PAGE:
My afternoon train reading:

• Surprise is the only constant in the markets this year. (WSJ)
• ETF Model Portfolios Change Advisory Biz (ETF.com)
• Where in the world is the Kuwait Investment Authority? (AI-CIO)
• Death of the Time Stamp: Medium, Slingshot & the Movement Away from RIGHT NOW (Hunter Walk)
• Active management is alive and kicking (FT)
• He’s allocated money to victims of 9/11 and the BP oil spill. Can Ken Feinberg handle GM? (WonkBlog)
• Is Work Killing You? In China, Workers Die at Their Desks (Bloomberg)
• Tax cuts in Kansas have cost the state money — and job creation’s been terrible (WonkBlog) see also Kansas Tax Cut Leaves Brownback With Less Money (The Upshot)
• Inside the Google World Cup War Room (Re/Code)
• Digitally restored ‘Hard Day’s Night’ revives Beatlemania 50 years later (WSJ)

What are you reading?

 

 

Stock Pickers Have Tough Time in 2014

Source: WSJ

 

Category: Financial Press

Please use the comments to demonstrate your own ignorance, unfamiliarity with empirical data and lack of respect for scientific knowledge. Be sure to create straw men and argue against things I have neither said nor implied. If you could repeat previously discredited memes or steer the conversation into irrelevant, off topic discussions, it would be appreciated. Lastly, kindly forgo all civility in your discourse . . . you are, after all, anonymous.

6 Responses to “10 Monday PM Reads”

  1. willid3 says:

    not all that unusual for us to die at our desks. worked at several sites where it wasnt an unusual occurrence for the fire department rescue or ambulance to show up at least once a week

  2. RW says:

    Dead economies blow no bubbles

    …the stopped clock that is the Bank for International Settlements (“the central bank for central banks”) is showing the same face to the world that it has for the last few years. In 2011, when unemployment rates in both Europe and America were above 9%, the BIS argued that global growth needed to slow in order to reduce inflationary pressure. In 2012 it warned that central banks shouldn’t do any more to boost growth lest they create financial instability and discourage structural reform, even as the crisis in the euro area threatened to tip the rich world back into serious recession. Though the BIS’s diagnoses of the global economy’s ills have evolved over time its policy recommendations have not. In its latest annual report, it argues that what the world needs now is higher interest rates. One of these days the BIS may just turn out to be right.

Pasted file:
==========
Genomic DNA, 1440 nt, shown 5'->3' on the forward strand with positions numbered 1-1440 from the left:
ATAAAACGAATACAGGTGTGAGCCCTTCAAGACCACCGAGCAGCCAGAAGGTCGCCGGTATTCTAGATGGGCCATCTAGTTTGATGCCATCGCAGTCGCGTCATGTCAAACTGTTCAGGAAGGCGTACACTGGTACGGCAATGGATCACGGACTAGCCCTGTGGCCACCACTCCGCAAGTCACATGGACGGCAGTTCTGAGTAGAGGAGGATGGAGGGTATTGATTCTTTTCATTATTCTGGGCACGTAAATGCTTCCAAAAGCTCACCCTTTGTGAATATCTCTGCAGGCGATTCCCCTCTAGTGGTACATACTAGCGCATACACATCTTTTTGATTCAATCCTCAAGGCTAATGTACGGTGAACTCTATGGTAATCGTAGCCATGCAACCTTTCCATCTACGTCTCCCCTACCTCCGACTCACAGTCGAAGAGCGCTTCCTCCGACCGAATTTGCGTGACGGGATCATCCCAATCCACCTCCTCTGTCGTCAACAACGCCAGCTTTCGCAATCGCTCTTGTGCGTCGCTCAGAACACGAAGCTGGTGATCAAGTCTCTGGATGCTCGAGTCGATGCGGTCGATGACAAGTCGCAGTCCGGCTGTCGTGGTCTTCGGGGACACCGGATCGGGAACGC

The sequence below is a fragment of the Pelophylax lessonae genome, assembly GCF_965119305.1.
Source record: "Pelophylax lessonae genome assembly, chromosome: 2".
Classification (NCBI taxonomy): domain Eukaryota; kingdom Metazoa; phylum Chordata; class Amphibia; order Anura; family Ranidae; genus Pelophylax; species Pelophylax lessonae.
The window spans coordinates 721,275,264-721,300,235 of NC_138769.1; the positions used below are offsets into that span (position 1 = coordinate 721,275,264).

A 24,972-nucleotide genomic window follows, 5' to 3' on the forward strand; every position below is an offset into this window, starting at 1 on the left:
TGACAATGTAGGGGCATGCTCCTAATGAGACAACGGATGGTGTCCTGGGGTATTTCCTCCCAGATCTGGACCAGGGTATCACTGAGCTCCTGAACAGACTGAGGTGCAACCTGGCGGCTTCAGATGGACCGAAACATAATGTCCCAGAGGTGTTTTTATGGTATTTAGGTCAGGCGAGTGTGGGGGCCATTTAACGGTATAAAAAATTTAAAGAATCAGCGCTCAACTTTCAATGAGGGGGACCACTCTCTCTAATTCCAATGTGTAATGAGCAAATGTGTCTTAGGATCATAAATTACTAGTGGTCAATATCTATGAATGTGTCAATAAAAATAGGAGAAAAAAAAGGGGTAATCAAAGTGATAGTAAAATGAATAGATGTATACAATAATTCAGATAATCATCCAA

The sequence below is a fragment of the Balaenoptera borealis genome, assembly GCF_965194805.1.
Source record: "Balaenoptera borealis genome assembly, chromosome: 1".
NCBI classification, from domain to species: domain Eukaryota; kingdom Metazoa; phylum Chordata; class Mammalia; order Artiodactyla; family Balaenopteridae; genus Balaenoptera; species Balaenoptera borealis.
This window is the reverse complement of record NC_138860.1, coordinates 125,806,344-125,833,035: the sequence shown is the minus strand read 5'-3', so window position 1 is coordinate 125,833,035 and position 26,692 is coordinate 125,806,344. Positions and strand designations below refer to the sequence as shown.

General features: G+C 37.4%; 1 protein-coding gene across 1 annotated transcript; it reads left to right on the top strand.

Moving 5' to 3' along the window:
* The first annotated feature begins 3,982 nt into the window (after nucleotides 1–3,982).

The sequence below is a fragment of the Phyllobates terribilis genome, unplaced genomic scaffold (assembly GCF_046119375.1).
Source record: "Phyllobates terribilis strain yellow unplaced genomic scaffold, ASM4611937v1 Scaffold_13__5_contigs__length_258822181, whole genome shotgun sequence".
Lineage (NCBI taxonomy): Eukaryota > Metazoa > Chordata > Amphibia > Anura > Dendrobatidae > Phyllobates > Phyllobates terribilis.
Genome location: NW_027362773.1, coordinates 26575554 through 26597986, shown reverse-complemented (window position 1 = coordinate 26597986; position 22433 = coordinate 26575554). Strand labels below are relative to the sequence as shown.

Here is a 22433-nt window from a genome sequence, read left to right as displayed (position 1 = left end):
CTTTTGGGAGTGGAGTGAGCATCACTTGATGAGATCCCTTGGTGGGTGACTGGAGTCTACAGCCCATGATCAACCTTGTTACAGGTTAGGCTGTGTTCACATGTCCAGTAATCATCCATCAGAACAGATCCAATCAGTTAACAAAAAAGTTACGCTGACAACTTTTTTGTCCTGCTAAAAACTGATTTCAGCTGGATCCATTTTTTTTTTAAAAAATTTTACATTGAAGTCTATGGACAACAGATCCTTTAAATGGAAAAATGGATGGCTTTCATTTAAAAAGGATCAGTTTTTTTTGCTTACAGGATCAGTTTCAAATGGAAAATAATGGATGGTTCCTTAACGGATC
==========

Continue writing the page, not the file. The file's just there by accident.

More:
Not this year …

    NB: And not next year either but that’s beside the point, the Austerian damage has already been done and it will reverberate for decades: Trillions in productivity lost, millions of workers impoverished and their children condemned to substandard prospects; heckuva job Brownie, heckuva job.

  3. Mbuna says:

    Re: Tax cuts in Kansas- I fail to see why anyone in their right mind would give such a ideological/political move any economic credence whatsoever. At this point I think it is that there are so few people with any voice that have any right mind left. And by the way, there is NO SUCH THING as a nonpartisan think tank- the problem here is that the 20th century definitions of what partisan is no longer have any accuracy in reality for the common man- they only work for the echo chamber/bubble world of corporate media. As a certain Mr. Ritholtz once said- “… it’s now us vs. the corporations…”, and there is little doubt in my mind on which side think tanks are on.

  4. Jojo says:

    Re: Death of the Time Stamp

    I think this is done to make it difficult to use filter by time in search engines. Which sucks. Because then you wind up with articles that are months or years old. But the article gets some page views or and ad displays.

    It’s like the elimination of the single webpage view. It looks to me like Businessweek has jumped on this bandwagon now, making you click through multiple pages to read an article online (at least, I can no longer find a “print” icon in 3 different browsers). Forcing multiple page views helps with ad displays and we analytics, I guess. But it makes it more difficult to save a copy of an article by copying it to a clipboard manager.

  5. rd says:

    I think that the S&P 500 going up more 25% last year was a surprise. I think the rapid recovery in 2009 and 2010 surprised a lot of people just like the crash in 2008 surprised most people.

    I can’t find many years when most people weren’t surprised by a major market move, whether equities or bonds. The biggest surprises seem to be those years when the market goes up a “normal” 5%-10% in line with normal economic growth.

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